By  on January 20, 2005

PARIS — Luxury giant LVMH Moët Hennessy Louis Vuitton posted a strong finish to a banner year, achieving a 2.2 percent increase in fourth-quarter sales to 3.87 billion euros, or $5.03 billion, a 7 percent rise in organic terms.

“We are optimistic, and despite a challenging currency environment, we see no signs of our main markets slowing down,” finance director Jean-Jacques Guiony told analysts during a conference call Wednesday. “Our markets are strong, and we expect them to remain so.”

LVMH, which reports full-year earnings in early March, estimated its 2004 increase in operating income at 10 percent and cited its objective for 2005 as a “tangible increase” in profits. The company also said it would continue to focus on star brands and improve profitability, as seen in its planned disposal of money-losing Christian Lacroix to America’s Falic Group.

For the full year, group sales rose 5.6 percent to 12.63 billion euros, or $15.71 billion, an 11 percent organic rise. All dollar figures are at the average exchange rate.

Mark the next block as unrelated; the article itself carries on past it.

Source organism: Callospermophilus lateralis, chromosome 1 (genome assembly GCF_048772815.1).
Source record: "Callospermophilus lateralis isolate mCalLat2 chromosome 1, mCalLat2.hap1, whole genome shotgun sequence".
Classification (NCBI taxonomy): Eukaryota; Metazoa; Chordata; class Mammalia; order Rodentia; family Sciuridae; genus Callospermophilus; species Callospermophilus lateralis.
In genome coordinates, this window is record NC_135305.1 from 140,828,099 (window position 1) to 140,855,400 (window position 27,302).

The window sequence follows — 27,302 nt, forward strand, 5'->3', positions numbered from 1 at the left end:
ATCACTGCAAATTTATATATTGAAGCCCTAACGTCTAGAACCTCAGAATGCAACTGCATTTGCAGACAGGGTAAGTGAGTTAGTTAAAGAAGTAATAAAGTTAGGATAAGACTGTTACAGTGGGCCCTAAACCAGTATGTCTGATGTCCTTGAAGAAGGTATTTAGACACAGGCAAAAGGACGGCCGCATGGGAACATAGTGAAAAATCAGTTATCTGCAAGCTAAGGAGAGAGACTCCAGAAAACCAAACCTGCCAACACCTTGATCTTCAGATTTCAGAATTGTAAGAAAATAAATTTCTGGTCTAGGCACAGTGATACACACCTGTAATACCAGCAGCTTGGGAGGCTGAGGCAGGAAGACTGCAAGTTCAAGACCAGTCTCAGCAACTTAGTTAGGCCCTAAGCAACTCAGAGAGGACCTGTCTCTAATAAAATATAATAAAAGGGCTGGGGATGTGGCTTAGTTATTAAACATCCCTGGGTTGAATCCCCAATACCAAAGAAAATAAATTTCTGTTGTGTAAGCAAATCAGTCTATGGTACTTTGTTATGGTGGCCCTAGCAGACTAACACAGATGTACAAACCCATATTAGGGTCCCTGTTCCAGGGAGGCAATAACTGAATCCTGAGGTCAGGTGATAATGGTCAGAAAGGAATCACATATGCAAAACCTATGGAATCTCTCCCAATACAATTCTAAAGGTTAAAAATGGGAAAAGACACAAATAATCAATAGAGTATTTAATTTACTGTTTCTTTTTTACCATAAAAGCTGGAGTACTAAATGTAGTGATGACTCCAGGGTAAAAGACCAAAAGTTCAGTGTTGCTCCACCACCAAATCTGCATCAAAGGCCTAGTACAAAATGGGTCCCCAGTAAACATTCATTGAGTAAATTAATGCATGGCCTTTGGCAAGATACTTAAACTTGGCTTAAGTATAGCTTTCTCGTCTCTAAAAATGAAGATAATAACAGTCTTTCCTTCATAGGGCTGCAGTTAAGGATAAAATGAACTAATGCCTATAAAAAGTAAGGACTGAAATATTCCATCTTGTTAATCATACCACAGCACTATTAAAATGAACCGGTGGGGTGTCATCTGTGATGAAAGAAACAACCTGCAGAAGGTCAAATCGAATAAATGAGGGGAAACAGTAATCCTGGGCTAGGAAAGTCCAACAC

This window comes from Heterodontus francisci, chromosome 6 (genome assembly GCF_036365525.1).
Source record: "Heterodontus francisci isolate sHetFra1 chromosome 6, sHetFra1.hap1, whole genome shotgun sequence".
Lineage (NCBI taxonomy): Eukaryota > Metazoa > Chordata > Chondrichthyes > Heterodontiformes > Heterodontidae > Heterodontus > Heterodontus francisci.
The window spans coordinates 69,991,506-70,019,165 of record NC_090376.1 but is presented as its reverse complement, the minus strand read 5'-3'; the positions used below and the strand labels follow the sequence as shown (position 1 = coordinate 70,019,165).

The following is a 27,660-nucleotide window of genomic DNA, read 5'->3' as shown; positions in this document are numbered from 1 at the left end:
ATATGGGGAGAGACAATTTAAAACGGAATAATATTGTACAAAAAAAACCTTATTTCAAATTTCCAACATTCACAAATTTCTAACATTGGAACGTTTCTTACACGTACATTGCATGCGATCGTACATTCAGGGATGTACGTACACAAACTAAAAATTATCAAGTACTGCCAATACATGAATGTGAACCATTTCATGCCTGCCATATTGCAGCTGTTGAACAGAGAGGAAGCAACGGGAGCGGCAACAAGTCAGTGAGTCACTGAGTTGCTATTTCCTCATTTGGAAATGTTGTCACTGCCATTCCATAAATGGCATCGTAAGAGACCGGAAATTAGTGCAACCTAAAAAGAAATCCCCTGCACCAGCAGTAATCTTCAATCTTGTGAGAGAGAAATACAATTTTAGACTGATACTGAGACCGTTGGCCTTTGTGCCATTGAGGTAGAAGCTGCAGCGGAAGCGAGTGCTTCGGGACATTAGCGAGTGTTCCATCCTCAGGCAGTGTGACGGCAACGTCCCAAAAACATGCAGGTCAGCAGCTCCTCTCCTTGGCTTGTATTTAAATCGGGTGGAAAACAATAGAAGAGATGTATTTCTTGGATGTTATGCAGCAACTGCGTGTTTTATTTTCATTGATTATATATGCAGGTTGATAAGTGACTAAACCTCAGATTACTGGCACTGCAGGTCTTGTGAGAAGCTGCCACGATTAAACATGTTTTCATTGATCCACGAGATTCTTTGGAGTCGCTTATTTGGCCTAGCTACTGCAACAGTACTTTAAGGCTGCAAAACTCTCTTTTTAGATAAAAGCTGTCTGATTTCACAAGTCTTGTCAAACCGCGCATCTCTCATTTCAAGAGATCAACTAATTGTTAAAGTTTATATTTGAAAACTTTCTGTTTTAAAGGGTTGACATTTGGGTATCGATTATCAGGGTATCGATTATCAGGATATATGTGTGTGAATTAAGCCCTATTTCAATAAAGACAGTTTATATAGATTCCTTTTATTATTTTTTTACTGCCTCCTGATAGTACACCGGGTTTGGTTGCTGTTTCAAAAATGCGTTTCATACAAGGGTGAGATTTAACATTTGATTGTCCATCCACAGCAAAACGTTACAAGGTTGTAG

LVMH said all business groups logged an increase, excluding the impact of currency.

Headlining strong holiday sales and a record December was a “close to double-digit” performance by the cash cow Louis Vuitton brand in the fourth quarter. Star products included accessories in multicolored or trompe l’oeil versions of its famous monogram, handbags in blueberry colored Epi leather and a line of timepieces with pink faces and watchbands.

Analysts had been alarmed by flat sales of Vuitton in Japan last year, but LVMH assured that sales to Japanese clients, who are now traveling more, continue to grow at a mid-single-digit pace. The company also noted a December surge in Vuitton sales in Japan helped offset slight declines earlier in the year.

“We are very optimistic for Vuitton in 2005,” Guiony said, while declining to commit to precise sales target for the year.

Perfumes and cosmetics were a blot on the figures, with fourth-quarter sales down 2 percent to 657 million euros, or $852.2 million. The company blamed a reorganization of its U.S. distribution, which included a 20 percent cut in doors selling Christian Dior products.

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